Results. Results from this study showed significant differences in overall yields among different varieties (see Table 1). Of the slicer varieties, ‘Jet Star’, ‘Mountain Delight’, and ‘Beefmaster’ produced the highest yields (lbs/plant), while the heaviest fruit was produced by ‘Brandywine' (9.42 oz) and ‘Beefmaster’ (8.22 oz). The largest diameter fruit was produced by ‘Beefmaster’ (3.57 in), ‘Brandywine’ (2.88 in), and ‘Celebrity’ (2.85 in). Of the cherry varieties, ‘Gold Nugget’ produced the highest yields, while ‘Red Cherry’ (0.68 oz, 1.29 in), ‘Gold Nugget’ (0.41 oz, 1.07 in), and ‘Sweet Million Cherry’ (0.38 oz, 1.09 in) produced the heaviest and largest diameter fruit. Of the plum varieties, ‘Juliet’ (5.24 lbs/plant) and ‘San Marzano’ (4.67 lbs/plant) produced the largest yields, while ‘Quimbaya’ produced the largest fruit (2.61 oz, 2.03 in).

Cherry tomato varieties had the highest level of tolerance to late blight, especially ‘Red Currant’, ‘Sungold’ and ‘Peace Vine Cherry’. However, ‘Red Currant’ produced the smallest yields of all cherry tomato varieties (1.55 lb/plant), and among the smallest yields overall. Small yields of this variety were due to its extremely small fruit size (0.08 oz, 0.56 in). Three of the four plum tomato varieties grown in this study also showed tolerance to late blight: ‘San Marzano’, ‘Black Plum Paste’, and ‘Quimbaya.’ Of the standard slicer tomato varieties, ‘Brandywine’ and ‘Bradley Pink’ showed the highest levels of tolerance, but neither of the varieties showed good tolerance (greater than 60% green foliage at the end of the growing season). Except for the plum tomato variety ‘San Marzano,’ varieties that showed late blight tolerance produced lower than average yields.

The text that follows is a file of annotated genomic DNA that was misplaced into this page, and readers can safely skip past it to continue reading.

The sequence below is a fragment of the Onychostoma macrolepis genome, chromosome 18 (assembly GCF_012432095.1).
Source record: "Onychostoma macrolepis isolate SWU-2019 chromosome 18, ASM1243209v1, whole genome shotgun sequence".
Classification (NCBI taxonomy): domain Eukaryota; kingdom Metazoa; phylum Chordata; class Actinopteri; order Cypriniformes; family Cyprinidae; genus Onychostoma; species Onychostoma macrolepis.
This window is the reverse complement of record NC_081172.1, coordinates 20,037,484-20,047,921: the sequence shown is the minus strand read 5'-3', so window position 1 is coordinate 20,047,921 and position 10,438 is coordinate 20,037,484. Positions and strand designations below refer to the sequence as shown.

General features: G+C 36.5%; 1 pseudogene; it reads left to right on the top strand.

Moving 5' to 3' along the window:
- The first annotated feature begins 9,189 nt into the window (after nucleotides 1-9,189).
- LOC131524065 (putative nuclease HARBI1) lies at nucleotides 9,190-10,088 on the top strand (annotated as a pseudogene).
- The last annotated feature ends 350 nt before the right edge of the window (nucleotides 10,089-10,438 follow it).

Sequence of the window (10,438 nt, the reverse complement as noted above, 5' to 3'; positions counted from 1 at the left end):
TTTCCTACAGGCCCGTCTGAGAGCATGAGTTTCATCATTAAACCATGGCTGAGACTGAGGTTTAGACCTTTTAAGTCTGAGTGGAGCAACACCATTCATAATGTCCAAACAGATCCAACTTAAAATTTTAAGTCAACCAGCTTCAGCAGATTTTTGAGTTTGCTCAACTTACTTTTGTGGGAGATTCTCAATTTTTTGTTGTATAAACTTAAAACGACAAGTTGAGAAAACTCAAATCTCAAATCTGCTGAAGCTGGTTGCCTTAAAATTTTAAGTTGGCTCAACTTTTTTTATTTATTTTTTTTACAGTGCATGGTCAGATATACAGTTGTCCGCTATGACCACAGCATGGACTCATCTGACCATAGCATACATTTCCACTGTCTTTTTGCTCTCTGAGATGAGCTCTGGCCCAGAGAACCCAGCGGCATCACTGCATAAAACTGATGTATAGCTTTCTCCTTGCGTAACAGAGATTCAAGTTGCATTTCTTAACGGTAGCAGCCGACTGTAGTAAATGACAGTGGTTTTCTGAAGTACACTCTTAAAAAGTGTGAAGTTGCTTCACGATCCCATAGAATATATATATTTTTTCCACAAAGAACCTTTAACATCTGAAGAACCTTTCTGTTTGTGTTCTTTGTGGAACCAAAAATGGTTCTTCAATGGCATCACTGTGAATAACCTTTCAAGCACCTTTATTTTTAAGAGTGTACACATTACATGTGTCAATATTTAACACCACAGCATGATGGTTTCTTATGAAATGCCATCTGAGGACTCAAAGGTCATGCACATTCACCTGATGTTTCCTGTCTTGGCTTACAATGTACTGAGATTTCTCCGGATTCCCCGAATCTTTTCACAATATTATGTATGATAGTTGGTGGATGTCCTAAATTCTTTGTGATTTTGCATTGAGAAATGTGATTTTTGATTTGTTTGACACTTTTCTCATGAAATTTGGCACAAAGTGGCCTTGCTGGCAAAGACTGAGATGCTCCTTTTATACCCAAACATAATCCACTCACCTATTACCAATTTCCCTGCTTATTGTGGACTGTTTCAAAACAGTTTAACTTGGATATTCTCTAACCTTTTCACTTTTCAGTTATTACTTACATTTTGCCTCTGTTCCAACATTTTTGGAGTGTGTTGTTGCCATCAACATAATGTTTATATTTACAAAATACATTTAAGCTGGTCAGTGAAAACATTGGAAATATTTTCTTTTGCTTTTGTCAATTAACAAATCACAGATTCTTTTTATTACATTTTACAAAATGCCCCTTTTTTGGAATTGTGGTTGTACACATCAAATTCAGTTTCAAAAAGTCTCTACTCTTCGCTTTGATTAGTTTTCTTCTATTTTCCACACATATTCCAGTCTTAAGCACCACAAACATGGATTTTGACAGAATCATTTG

Discussion and Conclusions. A positive correlation between late blight tolerance and total yield was expected. However, the opposite was the case. Varieties that produced larger yields tended to be less tolerant to late blight, and varieties that produced smaller yields tended to be more tolerant. These results indicate that in this study late blight may not have significantly affected the relative overall yield of different varieties. This was likely due to the late onset of the disease in 2004.